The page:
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Peter Freeman, Inc. is pleased to participate in ADAA: The Art Show with a booth dedicated to a rarely-exhibited group of paintings by Mel Bochner from the 1980s.

In the 1980s, Bochner was exploring the collision of geometric concepts with spontaneity. In these paintings, none of them rectangular, lines of heavily bodied paint radiate from fixed coordinates to indeterminate points. These zigzagging energies pile on top of each other until a critical mass is reached. The relevance of these early paintings to Bochner’s recent work is especially strong, as his newest work (one of which will be on view) returns to his interest in spontaneous painterliness as it collides with language.

As the artist described in a 1985 interview with art historian Charles Stuckey, these paintings are not related to the tradition of shaped canvases. “Traditional shaped canvases begin with the shape. The shape comes first and painting it comes second. I realized that what I was doing was different, because first I paint the painting, then I decide on the shape. The shape of the painting becomes the last drawing decision.” He continued, “Doubt becomes an issue whenever you have to make a choice that is not based on a pre-determined concept. Every decision branches off into an endless spiral of possibilities, including self-contradiction and indecision. But these are also a part of the process, and I don’t want to lose them. I don’t want to camouflage the doubts, the conflicts, the arguments I had with myself. My point is that just because there are thoughts and feelings that can’t be verbalized, doesn’t mean they don’t exist. We mustn’t confuse means and ends for the real content of painting, which is its ability to move people and make them think.”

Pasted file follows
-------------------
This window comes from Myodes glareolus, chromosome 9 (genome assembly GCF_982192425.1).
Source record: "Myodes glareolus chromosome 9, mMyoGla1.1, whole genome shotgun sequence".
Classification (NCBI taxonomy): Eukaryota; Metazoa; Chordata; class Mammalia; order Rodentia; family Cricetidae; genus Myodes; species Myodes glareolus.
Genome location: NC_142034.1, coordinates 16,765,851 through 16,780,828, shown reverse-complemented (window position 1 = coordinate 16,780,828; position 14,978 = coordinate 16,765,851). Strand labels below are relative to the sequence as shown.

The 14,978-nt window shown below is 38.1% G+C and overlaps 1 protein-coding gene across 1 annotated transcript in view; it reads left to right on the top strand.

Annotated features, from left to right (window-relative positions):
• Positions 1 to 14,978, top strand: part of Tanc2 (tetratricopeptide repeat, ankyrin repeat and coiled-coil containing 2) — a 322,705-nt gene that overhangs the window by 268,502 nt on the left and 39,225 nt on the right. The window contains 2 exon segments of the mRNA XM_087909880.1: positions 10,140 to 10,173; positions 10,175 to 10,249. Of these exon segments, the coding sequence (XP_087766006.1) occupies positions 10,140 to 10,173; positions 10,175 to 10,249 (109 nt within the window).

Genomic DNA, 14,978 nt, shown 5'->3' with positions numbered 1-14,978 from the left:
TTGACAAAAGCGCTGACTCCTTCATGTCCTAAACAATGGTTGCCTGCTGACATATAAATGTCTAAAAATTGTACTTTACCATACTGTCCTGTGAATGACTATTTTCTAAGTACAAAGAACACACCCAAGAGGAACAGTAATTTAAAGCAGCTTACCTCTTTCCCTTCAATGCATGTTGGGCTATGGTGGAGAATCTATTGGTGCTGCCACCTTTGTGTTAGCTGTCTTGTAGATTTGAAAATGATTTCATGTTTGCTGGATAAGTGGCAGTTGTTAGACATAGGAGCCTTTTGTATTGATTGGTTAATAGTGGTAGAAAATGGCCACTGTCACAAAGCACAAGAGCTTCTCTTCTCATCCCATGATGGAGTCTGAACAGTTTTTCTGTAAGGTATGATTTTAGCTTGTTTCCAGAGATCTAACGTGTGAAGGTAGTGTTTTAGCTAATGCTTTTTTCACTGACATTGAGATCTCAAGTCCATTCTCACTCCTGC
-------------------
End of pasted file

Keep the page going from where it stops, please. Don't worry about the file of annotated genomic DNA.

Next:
His 1980s paintings are represented in public collections, including the Museum of Modern Art (New York), the Whitney Museum of American Art (New York), and the Art Institute of Chicago.

For this presentation, Peter Freeman, Inc. has published an illustrated booklet accompanied by excerpts from the above-quoted interview between the artist and Charles Stuckey as well as a 1985 review of the artist’s 1980s work, written by artist Stephen Westfall.

Mel Bochner was born in Pittsburgh in 1940, and earned a BFA in 1962 from the Carnegie Institute of Technology. His work is represented in many public collections around the world, including Tate Modern (London), Museum of Modern Art (New York), Whitney Museum of American Art (New York) and Centre Georges Pompidou (Paris). Recent solo museum exhibitions include The Jewish Museum (New York, 2014), Museù Serralves (Porto, 2013), Haus der Kunst in Munich (Munich, 2012), National Gallery of Art (Washington, 2011), Art Institute of Chicago (2006), MAMCO (Geneva, 2003).